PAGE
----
Medical device industry worries
about cost-focused approach to judging medical care
With politicians on the campaign trail
pledging to lower health care spending, medical device companies are pushing to
ensure their technology isn't targeted by federal cost-cutting efforts.
From a demographic viewpoint, times have never looked better for the medical
device industry, which earned $180 billion in sales last year, according to
Ernst and Young. The largest generation in U.S. history is entering their elder
years, increasing demand for hip replacements, heart devices and hundreds of
Despite such promising trends, most analysts temper their expectations for the
sector by pointing to challenges from an increasingly cost-conscious federal
Both presidential candidates, Sens. John McCain, R-Ariz, and Barack Obama,
D-Ill., had said they want the government to play a bigger role in determining
which treatments are most effective in an effort to help curb spending on
The U.S. spends over $2 trillion each year on health care, more than any other
Many countries in Europe already have systems to compare the cost effectiveness
of drugs, devices and medical procedures. Perhaps no program is more
intimidating to U.S. companies than the United Kingdom's National Health System,
which has often been accused of rationing care of pricey drugs and devices.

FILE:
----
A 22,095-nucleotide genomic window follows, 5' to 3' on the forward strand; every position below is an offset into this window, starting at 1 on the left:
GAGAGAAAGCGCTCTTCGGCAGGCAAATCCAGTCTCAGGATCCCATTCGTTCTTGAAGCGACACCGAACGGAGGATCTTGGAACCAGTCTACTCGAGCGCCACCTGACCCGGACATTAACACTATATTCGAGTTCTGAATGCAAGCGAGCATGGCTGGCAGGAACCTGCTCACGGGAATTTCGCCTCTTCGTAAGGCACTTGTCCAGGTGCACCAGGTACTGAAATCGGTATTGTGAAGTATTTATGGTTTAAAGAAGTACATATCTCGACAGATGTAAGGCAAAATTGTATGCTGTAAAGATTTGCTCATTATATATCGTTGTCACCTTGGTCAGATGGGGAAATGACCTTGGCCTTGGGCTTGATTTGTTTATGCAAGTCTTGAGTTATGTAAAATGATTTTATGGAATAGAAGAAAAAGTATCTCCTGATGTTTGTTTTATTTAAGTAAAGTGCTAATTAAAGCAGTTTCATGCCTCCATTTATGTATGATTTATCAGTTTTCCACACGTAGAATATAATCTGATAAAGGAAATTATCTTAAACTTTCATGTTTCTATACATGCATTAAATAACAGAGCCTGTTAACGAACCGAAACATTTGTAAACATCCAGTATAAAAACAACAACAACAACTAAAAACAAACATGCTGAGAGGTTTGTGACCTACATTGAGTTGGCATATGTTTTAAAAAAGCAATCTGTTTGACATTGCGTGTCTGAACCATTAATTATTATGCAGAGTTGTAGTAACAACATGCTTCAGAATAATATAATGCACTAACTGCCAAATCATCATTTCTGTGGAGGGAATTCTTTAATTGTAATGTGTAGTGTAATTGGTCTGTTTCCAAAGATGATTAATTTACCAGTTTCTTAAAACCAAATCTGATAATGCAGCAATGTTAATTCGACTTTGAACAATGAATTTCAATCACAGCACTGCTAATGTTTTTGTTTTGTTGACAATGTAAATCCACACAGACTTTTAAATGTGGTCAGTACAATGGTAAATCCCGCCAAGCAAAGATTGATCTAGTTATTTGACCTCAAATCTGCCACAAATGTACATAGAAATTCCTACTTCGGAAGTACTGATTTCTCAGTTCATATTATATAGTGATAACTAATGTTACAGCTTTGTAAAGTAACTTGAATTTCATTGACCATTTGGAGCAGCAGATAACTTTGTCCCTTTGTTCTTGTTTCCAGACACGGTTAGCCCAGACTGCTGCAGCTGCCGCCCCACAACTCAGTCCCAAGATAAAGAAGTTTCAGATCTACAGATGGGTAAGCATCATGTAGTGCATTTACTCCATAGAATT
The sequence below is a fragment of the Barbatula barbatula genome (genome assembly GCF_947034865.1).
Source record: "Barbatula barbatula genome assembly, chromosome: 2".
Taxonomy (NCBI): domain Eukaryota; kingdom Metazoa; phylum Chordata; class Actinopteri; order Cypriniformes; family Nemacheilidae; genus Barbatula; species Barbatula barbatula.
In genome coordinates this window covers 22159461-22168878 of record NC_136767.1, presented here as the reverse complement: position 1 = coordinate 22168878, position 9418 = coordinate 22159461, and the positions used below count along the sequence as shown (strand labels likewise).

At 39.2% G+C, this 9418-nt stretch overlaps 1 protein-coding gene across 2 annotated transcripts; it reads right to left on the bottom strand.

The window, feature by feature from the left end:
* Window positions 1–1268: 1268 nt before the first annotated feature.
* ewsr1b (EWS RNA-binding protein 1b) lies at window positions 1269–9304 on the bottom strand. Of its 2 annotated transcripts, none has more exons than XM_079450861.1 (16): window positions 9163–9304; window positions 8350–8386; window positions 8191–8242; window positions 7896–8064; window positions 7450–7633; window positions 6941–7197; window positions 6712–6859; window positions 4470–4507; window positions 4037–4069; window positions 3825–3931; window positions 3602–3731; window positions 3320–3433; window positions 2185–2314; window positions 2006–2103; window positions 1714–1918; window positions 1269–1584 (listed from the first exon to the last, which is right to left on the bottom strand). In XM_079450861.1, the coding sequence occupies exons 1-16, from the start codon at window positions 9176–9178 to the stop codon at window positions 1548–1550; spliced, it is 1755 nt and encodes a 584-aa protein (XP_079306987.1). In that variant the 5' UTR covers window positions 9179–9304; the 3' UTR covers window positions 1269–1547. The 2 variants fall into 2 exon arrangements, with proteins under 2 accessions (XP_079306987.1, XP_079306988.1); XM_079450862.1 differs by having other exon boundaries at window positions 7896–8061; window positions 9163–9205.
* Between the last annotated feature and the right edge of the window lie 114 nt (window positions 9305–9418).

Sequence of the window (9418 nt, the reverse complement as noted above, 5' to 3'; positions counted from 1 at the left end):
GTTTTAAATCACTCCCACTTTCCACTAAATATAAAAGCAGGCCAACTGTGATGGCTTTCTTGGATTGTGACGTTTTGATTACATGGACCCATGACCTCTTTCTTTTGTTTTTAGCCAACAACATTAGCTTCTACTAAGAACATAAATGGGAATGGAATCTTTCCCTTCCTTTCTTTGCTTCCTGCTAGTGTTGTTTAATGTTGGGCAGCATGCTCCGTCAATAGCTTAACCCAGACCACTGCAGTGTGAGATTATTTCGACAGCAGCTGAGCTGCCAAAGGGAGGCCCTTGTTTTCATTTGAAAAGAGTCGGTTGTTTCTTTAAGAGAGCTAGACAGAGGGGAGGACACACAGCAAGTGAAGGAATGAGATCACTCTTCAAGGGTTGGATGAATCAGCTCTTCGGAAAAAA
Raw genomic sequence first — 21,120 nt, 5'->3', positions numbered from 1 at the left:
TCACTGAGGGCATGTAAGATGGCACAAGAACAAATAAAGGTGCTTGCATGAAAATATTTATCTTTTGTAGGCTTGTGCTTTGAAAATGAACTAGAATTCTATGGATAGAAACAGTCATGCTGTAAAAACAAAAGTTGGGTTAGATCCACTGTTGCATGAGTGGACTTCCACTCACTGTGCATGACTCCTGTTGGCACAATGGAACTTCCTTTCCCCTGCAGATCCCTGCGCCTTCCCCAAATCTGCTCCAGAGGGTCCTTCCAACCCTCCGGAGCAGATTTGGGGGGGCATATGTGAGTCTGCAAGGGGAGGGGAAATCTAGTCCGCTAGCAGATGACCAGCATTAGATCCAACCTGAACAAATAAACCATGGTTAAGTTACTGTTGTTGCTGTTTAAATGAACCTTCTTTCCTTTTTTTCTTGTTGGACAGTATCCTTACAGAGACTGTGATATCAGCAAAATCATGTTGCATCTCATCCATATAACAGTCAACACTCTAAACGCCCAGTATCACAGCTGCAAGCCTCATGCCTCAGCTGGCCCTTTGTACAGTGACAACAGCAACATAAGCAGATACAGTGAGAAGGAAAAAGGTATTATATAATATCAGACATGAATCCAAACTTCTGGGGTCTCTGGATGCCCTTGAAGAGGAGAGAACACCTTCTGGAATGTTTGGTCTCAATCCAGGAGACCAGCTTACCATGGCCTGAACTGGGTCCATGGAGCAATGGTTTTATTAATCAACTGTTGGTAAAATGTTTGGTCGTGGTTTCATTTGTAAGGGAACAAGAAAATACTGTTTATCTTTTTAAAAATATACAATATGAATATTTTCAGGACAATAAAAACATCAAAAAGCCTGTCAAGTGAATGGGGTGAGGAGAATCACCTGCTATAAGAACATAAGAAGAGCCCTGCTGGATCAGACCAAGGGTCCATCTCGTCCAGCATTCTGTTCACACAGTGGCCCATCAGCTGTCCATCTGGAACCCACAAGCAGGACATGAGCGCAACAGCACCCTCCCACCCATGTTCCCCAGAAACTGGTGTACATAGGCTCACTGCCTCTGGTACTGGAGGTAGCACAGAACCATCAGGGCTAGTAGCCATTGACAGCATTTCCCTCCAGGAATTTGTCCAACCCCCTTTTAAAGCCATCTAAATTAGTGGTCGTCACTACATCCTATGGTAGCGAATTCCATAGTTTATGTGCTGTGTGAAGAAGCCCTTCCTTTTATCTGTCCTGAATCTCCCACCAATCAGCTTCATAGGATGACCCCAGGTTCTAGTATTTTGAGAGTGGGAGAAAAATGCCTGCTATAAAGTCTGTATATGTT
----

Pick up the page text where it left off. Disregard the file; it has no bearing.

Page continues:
As Washington begins groping for solutions, the medical device lobby maintains
that any government evaluations of cost effectiveness should serve as
suggestions to physicians, not enforceable standards.
"When you dictate a course of action that suggests there is such a thing as an
average patient, and that everyone should be treated the same, and we know
that's not the case," said Mike Mussallem, Chief Executive of Edwards
Lifesciences Corp. and chairman of the industry trade group AdvaMed.
The group spent nearly $1.6 million lobbying the U.S. government in the first
half of the year, including bills to create a domestic system for comparing
Washington's cost-cutting efforts already have been felt in some corners of the
medical device world. Sales of scanners made by companies like General Electric
Co., Siemens AG and Toshiba Corp. tumbled 20 percent in the first half of 2007
after the government's Medicare program cut payments to doctors for running MRIs,
X-Rays and other scans.
Aware of the increasingly fiscal concerns in the health care system, device
companies have been developing technologies to catch medical problems before
they become catastrophic -- and costly.